Tag Archives: Western Province

We built the resource garden & tree nursery!

We did it! Mukutele (Welcome in Silozi)

I arrived back home to Canada on May 1st. 16lbs lighter in weight but gained a ton in knowledge. You don’t realize how much you can learn about survival, compassion and hard work until you have seen it done with your own eyes. I spent 30 days in Zambia Africa and came home with a renewed zest for what SEEDS is trying to do and confidence that we can do it.

I stayed in a guest house ran by Sister Cathy of the Catholic Church of Zambia, met the famous UBC-O nurses from the Okanagan Valley in British Columbia, Canada, who have been training and learning in the hospital in Mongu and met other NGO’s all trying to do their bit to help.

With such a need for every thing there it is hard not to give. I ran out of money so I ate like they ate (sparsely), I slept with a net over my bed, shared a room with spiders and cock roaches that would put Texas to shame and struggled to get things done in constant heat that burns.

I met the rest of Freddrick’s (our manager) amazing family whom I now call my own, met amazing farmers of all ages and played with the wonderful innocent children whom we are trying to help. We had a hard working crew, lead by Freddrick and I had my little followers who helped me clear up brush and plastic garbage and plant the vegetable garden and trees.

We built the resource garden for farmers complete with drip irrigation and the tree nursery. We even painted a big sign on the gate! I had to make green paint as I could only find black & white and even made my own paint brush out of a duck feather.

In three weeks time, we handed out vegetable seeds from Canada to 12 female and 23 male farmers who lived fairly close (within an hours bike ride) to our Resource Centre. We are tracking the numbers in their families and I guesstimate we provided additional food crops for 350 people . That means we are potentially helping 315 children have a better variety of vegetables.

These crops should harvest in July which is during their dry season when they need the food most. The rainy season starts in October/November and their normal harvest is in January/February/March. Therefore they have to make that harvest last until the next harvest. A long time!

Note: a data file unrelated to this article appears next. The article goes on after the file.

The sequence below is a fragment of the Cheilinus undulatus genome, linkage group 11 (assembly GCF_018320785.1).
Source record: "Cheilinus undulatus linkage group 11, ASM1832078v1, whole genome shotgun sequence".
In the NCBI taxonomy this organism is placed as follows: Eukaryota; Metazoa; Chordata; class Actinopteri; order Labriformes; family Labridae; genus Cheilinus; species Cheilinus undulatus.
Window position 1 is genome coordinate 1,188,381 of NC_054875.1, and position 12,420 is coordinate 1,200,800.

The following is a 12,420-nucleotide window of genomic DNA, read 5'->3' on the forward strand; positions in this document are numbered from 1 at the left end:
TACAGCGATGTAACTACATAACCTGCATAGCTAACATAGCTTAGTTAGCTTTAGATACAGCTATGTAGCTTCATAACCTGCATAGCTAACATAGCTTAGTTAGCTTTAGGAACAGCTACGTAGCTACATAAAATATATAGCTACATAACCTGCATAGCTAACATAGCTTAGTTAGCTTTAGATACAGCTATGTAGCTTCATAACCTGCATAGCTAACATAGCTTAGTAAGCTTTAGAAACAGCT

We have computer software to track our results so I will know more as our Assistant Manager Matindo records our stats and reports back to me in Canada.

We even received our first lot of tree seeds that were handed in by a 67 year old female farmer who we then gave a second batch of seeds.

I saw a wild Lion on the side of the road while on the bus in Kafue National Park and the orphaned Elephants at Lilayi.

I am blessed to be able to do this, thanks to the people who have donated funds so far. I raised the $600.00 Canadian dollars which it cost to build the garden and tree nursery and the rest of the money was my own. We still have much more to do and I look forward to a seed full year.

I am saving seeds again and hope to send the next batch in July 2014 so if you could help in any way please go to http://www.sendseedstoafrica.org.

Thanks Joanne


We are off on a new adventure!

SEEDS logo white

Socio-Economic And Environmental Development Solutions(SEEDS)

Is a registered Canadian charity # 80157 2736 RR0001. Your contribution is helping SEEDS to operate a seed bank to help the needy become self-supporting in Zambia Africa.

What Exactly Do We Do at SEEDS?

We collect non-GMO vegetable seeds in Toronto Canada, from two catering companies, a banquet hall, a pizza parlor and an organic grocery store and then we dry and package them.

Then we send the vegetable seeds to the people of Zambia, Africa.


Who in exchange gather tree seeds for our local and fruit tree nursery. We plant those trees in communities and also sell to National & Private Game Parks to plant to feed Elephants. The trees will be planted by our local staff and through our Echo-tourism tree planting projects.

If you are interested in coming to Zambia in August 2015 for a week to plant trees and a week at the famous Victoria Falls in Livingstone, one of the 7 wonders of the world, email joanne@sendseedstoafrica.org and put eco-tourism in the subject line.


We are  currently sending seeds and “How to Grow” binders to connections in five cities in Zambia and have established relationships with governments and other echo-tourism establishments to provide trees to them.


Your contribution is helping SEEDS to operate a seed bank to help the needy become self-supporting in Zambia Africa. By providing the vegetable seeds, people are able to plant, grow, eat and save their own seed. They may sell the fruits of their labours or eat a healthier diet themselves.

It is through donations such as yours that SEEDS has sent almost 3.5 million seeds to Zambia.

We have assembled a team in Canada and Zambia whose sole vision is to protect the environment for the benefit of the public by conserving ecosystems or restoring ecosystems and bio-diversity on a long-term basis. We are helping people to grow a better variety of vegetables, earn a bit of extra income by selling the excess,  and selling trees to National & Private Game Parks to plant to feed Elephants and reforest local communities.